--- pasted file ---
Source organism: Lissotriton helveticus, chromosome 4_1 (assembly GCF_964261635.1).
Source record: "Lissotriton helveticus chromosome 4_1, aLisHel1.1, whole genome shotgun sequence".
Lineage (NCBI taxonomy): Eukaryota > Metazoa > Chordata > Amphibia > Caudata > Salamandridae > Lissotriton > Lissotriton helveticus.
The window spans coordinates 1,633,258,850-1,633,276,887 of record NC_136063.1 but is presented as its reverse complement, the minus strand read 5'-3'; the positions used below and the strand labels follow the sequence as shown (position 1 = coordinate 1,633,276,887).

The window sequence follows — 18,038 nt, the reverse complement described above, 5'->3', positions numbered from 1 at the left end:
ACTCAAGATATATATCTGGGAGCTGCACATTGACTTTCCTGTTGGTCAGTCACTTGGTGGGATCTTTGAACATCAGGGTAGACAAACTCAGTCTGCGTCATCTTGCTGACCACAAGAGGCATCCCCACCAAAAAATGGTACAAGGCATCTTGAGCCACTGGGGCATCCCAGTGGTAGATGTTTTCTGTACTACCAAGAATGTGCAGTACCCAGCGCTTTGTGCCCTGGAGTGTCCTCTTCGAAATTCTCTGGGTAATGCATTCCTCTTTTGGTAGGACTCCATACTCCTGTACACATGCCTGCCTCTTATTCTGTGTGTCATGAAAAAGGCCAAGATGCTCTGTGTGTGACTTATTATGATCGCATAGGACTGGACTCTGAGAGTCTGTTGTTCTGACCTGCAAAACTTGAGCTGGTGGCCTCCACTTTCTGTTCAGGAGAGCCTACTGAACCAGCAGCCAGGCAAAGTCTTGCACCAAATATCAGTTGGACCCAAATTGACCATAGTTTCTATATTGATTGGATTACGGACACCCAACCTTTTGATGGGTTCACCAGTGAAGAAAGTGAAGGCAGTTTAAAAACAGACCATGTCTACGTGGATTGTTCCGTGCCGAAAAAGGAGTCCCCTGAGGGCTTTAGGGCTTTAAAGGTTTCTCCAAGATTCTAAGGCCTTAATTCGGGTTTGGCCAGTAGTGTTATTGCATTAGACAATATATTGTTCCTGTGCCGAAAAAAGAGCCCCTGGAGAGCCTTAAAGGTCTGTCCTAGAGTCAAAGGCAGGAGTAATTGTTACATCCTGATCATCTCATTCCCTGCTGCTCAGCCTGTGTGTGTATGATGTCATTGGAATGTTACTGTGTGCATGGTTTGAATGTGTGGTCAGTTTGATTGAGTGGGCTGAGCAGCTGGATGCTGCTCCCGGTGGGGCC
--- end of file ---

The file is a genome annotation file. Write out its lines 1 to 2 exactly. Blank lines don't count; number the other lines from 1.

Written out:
Source organism: Lissotriton helveticus, chromosome 4_1 (assembly GCF_964261635.1).
Source record: "Lissotriton helveticus chromosome 4_1, aLisHel1.1, whole genome shotgun sequence".